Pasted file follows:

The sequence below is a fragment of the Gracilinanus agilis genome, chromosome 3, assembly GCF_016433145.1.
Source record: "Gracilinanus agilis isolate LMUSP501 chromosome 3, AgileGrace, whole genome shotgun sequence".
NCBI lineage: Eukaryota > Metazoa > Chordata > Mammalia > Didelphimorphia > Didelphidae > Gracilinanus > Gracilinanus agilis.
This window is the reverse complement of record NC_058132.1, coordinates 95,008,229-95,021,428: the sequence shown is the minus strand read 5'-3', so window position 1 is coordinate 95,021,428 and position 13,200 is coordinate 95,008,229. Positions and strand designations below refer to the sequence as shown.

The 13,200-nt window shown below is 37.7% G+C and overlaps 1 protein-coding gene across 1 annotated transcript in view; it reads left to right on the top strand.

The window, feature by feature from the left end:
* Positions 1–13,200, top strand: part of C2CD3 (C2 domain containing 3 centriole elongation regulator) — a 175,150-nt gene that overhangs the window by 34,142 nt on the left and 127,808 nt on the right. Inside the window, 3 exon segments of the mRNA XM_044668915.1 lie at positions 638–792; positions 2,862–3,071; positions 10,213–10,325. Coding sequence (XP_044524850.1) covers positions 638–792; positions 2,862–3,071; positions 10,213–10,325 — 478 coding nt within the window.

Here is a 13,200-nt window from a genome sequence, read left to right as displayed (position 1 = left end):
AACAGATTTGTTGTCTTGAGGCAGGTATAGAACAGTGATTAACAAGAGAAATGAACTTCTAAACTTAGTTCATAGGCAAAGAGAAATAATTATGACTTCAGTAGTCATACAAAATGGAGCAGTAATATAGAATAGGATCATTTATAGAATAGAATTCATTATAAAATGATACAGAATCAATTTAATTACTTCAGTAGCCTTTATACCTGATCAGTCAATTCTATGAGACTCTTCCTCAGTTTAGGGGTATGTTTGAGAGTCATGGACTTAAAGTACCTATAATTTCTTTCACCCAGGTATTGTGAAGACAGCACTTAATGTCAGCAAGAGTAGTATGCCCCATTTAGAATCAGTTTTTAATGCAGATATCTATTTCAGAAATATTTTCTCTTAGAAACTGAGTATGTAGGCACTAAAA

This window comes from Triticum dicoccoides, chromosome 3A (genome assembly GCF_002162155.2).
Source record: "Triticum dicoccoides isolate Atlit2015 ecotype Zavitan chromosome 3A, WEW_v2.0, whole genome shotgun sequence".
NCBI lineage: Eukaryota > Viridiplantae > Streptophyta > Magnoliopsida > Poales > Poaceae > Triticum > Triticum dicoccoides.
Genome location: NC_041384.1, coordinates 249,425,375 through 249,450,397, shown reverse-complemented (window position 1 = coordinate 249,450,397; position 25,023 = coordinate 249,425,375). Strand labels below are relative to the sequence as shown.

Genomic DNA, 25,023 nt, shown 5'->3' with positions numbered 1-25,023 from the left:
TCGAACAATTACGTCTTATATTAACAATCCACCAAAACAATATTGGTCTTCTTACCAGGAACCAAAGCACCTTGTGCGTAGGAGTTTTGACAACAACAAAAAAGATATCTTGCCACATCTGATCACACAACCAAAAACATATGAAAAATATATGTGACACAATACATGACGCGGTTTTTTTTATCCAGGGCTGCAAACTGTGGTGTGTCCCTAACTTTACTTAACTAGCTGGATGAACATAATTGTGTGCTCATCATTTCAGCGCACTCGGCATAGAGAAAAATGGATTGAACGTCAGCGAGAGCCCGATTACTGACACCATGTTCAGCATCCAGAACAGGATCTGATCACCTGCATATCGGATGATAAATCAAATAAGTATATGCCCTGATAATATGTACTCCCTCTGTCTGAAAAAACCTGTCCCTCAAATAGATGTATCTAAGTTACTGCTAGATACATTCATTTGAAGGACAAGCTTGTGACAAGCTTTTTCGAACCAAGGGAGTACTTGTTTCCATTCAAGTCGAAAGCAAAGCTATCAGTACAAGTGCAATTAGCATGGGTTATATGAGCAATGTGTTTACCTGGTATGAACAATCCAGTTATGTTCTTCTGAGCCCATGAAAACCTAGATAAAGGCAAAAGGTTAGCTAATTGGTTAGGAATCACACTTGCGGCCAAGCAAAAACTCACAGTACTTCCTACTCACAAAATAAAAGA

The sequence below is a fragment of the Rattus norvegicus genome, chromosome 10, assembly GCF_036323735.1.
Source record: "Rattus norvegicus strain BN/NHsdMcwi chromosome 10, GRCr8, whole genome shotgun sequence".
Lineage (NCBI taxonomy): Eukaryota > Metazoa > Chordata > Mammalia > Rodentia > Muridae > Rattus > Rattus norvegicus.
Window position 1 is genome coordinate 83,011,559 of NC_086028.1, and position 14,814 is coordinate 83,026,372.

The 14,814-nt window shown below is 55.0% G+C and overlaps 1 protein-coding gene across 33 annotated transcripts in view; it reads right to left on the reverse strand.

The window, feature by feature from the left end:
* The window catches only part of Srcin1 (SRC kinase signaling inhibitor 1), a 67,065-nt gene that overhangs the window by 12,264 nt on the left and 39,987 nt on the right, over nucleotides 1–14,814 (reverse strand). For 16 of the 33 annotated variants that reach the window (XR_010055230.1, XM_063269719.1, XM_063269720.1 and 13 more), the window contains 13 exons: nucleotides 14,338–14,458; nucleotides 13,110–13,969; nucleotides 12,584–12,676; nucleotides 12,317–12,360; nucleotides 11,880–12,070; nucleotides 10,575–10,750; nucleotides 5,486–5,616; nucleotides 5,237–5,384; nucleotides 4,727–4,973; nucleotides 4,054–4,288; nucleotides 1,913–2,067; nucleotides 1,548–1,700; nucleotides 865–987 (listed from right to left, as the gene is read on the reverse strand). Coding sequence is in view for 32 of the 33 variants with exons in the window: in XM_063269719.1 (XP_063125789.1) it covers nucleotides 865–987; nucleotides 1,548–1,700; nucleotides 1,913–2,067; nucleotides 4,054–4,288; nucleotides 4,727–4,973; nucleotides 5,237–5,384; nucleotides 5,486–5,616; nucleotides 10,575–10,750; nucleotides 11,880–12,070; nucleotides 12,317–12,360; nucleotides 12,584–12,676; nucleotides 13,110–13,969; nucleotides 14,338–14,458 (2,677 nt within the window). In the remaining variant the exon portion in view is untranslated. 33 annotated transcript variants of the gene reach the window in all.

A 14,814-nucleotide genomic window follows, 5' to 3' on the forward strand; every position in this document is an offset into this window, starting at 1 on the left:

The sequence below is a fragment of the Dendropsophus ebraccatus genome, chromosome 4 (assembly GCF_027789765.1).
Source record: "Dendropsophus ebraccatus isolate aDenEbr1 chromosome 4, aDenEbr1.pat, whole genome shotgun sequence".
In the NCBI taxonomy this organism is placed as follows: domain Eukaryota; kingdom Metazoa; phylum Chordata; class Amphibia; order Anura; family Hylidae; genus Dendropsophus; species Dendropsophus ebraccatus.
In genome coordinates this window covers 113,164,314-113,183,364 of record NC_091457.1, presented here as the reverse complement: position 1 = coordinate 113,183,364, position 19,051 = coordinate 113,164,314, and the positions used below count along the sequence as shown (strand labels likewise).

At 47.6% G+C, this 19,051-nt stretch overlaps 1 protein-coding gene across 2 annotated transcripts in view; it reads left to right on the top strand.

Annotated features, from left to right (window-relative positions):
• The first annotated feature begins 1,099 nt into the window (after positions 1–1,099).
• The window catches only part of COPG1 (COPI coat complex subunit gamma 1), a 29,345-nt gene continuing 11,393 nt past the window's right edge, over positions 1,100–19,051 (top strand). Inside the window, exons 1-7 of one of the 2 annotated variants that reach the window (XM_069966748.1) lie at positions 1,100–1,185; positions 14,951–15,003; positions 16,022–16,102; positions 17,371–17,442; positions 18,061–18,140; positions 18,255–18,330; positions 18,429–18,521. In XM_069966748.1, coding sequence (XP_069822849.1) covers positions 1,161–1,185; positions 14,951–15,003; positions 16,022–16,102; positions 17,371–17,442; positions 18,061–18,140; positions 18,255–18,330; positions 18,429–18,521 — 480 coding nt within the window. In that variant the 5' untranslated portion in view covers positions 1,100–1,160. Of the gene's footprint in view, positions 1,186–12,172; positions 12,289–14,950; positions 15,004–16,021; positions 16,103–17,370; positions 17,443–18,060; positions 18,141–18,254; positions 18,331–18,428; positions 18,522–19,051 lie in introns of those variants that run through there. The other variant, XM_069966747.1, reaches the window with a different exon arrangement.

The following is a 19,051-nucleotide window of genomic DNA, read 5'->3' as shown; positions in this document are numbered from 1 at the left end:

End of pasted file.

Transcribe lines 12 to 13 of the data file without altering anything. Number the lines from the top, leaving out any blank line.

NCBI lineage: Eukaryota > Viridiplantae > Streptophyta > Magnoliopsida > Poales > Poaceae > Triticum > Triticum dicoccoides.
Genome location: NC_041384.1, coordinates 249,425,375 through 249,450,397, shown reverse-complemented (window position 1 = coordinate 249,450,397; position 25,023 = coordinate 249,425,375). Strand labels below are relative to the sequence as shown.